A pattern that repeatedly creates gliders, and thus grows without bound. Was the first infinitely-growing pattern to be found. Discovered in 1970. More info on LifeWiki
Conway's Game of Life is a cellular automaton that is played on a 2D square grid. Each square (or "cell") on the grid can be either alive or dead, and they evolve according to the following rules:
Any live cell with fewer than two live neighbours dies (referred to as underpopulation).
Any live cell with more than three live neighbours dies (referred to as overpopulation).
Any live cell with two or three live neighbours lives, unchanged, to the next generation.
Any dead cell with exactly three live neighbours comes to life.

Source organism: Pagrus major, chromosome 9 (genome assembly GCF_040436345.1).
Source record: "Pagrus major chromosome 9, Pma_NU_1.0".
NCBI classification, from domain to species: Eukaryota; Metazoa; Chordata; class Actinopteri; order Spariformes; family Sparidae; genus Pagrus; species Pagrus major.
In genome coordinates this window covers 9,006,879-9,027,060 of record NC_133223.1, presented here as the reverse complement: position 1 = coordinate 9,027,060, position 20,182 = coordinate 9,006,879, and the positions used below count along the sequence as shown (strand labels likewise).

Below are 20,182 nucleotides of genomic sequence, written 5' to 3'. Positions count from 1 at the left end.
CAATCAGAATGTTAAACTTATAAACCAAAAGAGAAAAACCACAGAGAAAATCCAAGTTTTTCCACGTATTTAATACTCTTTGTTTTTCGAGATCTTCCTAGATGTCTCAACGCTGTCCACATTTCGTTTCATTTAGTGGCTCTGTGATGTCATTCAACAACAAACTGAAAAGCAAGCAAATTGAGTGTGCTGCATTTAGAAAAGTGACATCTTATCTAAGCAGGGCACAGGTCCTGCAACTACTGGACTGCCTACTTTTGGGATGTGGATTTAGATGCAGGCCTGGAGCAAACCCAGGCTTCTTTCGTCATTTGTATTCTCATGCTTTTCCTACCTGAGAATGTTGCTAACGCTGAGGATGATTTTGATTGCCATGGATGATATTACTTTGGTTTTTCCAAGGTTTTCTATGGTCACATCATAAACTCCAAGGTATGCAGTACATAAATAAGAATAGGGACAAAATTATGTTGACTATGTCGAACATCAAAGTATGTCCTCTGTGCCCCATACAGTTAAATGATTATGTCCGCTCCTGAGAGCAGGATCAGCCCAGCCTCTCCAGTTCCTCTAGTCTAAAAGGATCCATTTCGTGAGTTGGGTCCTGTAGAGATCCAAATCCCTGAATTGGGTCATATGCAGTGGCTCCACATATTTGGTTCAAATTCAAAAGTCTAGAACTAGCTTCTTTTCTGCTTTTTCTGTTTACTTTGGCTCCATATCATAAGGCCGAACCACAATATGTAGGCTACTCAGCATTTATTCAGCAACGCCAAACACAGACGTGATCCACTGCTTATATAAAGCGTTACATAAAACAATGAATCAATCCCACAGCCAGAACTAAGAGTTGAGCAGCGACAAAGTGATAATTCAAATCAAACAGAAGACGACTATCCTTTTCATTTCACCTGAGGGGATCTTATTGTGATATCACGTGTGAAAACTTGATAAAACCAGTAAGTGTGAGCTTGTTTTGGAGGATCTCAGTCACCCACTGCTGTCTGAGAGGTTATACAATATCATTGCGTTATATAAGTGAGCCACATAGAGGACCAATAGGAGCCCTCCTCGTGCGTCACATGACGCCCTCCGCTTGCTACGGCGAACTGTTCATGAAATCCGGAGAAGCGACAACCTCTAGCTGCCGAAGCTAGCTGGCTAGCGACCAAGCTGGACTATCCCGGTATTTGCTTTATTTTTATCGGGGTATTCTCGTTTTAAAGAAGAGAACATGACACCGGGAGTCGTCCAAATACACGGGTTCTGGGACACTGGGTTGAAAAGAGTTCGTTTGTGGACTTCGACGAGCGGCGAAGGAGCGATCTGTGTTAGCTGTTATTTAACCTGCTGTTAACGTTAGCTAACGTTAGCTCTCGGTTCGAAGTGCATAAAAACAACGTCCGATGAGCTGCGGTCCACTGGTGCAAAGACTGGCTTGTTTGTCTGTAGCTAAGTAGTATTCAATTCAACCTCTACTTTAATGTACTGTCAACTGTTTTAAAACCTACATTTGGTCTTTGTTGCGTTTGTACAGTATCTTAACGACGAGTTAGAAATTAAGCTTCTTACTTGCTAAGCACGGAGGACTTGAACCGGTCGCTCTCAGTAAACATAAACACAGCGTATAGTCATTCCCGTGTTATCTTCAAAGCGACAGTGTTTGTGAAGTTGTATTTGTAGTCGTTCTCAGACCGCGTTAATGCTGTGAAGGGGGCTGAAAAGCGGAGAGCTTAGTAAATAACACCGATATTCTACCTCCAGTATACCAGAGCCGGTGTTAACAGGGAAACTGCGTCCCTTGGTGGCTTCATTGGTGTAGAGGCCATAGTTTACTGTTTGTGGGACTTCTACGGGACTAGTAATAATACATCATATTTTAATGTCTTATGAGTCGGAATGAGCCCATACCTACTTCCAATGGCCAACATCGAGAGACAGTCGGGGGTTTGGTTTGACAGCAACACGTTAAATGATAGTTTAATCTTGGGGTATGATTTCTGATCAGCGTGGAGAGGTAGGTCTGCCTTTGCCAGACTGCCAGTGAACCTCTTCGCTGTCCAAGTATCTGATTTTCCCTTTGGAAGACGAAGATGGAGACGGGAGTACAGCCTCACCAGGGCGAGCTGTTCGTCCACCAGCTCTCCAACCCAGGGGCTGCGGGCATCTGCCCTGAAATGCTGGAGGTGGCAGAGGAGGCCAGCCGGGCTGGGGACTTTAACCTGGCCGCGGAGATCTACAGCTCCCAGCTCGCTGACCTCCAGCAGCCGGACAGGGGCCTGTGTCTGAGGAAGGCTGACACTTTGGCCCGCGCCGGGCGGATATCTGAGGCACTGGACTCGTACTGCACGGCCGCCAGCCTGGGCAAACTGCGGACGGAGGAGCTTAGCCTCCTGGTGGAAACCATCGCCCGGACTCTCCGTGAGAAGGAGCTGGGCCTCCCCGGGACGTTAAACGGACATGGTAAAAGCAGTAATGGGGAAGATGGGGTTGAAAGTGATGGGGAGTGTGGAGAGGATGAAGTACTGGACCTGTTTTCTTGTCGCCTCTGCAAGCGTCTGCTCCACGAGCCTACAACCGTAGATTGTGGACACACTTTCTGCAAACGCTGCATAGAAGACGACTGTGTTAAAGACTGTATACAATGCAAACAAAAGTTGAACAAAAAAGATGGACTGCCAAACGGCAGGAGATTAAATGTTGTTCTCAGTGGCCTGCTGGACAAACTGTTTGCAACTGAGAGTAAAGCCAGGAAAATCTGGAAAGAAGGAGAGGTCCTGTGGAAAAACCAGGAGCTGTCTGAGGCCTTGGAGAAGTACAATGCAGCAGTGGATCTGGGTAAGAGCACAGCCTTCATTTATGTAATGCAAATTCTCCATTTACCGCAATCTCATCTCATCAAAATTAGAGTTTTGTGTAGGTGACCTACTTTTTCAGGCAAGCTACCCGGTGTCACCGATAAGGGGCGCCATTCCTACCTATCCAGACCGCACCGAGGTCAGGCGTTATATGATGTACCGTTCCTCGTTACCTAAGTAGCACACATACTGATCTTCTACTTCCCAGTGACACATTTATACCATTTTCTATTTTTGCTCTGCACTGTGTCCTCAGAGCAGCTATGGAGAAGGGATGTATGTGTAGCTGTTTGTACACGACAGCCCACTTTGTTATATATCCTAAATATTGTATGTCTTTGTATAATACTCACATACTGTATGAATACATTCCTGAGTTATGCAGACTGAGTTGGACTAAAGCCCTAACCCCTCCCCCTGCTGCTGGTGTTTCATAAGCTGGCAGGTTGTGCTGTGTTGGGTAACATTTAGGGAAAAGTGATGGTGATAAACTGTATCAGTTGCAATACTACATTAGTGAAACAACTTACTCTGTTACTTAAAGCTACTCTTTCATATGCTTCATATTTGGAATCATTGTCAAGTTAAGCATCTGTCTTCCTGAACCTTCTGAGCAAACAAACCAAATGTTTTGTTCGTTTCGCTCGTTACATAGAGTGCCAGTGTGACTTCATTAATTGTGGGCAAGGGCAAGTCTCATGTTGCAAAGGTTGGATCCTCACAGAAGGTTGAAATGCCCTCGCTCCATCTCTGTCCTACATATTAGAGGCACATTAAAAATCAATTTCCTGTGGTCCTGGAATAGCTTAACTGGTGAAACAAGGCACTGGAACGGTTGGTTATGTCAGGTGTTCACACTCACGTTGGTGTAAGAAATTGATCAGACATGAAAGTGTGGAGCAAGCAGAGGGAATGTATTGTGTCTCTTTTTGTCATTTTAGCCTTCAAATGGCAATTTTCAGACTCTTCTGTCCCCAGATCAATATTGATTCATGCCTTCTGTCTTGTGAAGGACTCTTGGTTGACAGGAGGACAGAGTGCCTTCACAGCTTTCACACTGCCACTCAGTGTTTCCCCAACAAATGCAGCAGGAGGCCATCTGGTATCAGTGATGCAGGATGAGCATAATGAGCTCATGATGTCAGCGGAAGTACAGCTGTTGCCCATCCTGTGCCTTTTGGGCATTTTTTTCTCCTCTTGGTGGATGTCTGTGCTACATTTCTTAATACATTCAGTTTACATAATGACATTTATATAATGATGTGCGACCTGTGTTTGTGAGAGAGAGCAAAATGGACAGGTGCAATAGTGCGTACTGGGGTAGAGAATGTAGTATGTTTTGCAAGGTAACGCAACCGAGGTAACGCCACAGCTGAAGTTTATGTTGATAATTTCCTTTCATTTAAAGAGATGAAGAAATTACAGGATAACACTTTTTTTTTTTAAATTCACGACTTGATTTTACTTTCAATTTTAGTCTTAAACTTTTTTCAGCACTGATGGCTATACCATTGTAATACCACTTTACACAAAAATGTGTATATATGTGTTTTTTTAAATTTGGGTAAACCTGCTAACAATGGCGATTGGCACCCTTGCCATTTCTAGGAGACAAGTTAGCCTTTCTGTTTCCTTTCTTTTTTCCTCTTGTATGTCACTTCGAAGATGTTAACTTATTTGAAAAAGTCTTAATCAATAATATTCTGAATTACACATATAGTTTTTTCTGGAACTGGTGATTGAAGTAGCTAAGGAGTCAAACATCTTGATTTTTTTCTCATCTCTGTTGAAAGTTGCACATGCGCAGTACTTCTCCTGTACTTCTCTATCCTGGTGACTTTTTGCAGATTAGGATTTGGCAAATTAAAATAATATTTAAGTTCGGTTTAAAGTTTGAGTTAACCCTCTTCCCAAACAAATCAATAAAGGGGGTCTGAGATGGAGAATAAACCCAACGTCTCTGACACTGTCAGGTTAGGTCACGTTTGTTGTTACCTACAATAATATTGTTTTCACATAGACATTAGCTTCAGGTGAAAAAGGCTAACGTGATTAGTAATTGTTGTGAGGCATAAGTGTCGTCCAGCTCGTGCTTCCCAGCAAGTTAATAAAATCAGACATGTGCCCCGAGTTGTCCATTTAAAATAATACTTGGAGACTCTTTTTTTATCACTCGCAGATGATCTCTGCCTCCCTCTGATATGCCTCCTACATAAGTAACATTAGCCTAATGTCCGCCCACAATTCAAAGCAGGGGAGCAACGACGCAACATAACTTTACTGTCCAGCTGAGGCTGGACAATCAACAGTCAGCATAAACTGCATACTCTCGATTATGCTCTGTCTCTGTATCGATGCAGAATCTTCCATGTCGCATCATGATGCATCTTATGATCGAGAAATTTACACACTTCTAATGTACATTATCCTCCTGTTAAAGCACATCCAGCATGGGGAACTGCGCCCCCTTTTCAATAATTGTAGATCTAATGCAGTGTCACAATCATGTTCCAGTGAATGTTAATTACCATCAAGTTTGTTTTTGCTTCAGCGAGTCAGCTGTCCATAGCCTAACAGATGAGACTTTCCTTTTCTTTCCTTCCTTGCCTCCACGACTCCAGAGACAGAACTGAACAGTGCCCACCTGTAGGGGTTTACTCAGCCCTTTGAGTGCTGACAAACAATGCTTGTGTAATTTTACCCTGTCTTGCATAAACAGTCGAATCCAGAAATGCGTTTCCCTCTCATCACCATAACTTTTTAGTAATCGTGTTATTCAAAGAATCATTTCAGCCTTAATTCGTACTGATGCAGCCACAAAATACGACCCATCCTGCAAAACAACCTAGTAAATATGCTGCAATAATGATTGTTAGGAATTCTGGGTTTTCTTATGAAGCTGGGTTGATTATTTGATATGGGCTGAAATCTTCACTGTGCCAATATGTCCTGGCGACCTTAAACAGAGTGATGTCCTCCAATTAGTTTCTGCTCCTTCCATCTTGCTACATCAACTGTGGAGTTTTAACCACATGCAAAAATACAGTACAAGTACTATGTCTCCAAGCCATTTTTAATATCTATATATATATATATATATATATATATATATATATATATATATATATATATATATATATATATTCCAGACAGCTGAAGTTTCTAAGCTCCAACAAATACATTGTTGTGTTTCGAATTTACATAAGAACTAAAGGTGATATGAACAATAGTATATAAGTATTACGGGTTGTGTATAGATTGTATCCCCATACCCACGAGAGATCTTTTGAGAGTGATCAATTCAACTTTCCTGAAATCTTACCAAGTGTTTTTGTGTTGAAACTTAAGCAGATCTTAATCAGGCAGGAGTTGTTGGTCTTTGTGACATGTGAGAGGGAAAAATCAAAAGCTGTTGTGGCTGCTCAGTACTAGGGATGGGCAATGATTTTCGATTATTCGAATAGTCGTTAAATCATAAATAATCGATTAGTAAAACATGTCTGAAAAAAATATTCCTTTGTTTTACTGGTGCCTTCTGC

The initial configuration of cells can be created by a human, but all generations thereafter are completely determined by the above rules. The goal of the game is to find patterns that evolve in interesting ways – something that people have now been doing for over 50 years.
The best way to first learn about the game is to play it, either via the LifeViewer above, or by downloading the Life simulation program Golly. Draw some patterns and then press the "Play" button to see how they evolve. Once you have gotten comfortable with the game, you can have a look at LifeWiki or Catagolue to browse what is known about it, or you can read the book for a more directed guide to the world of Life.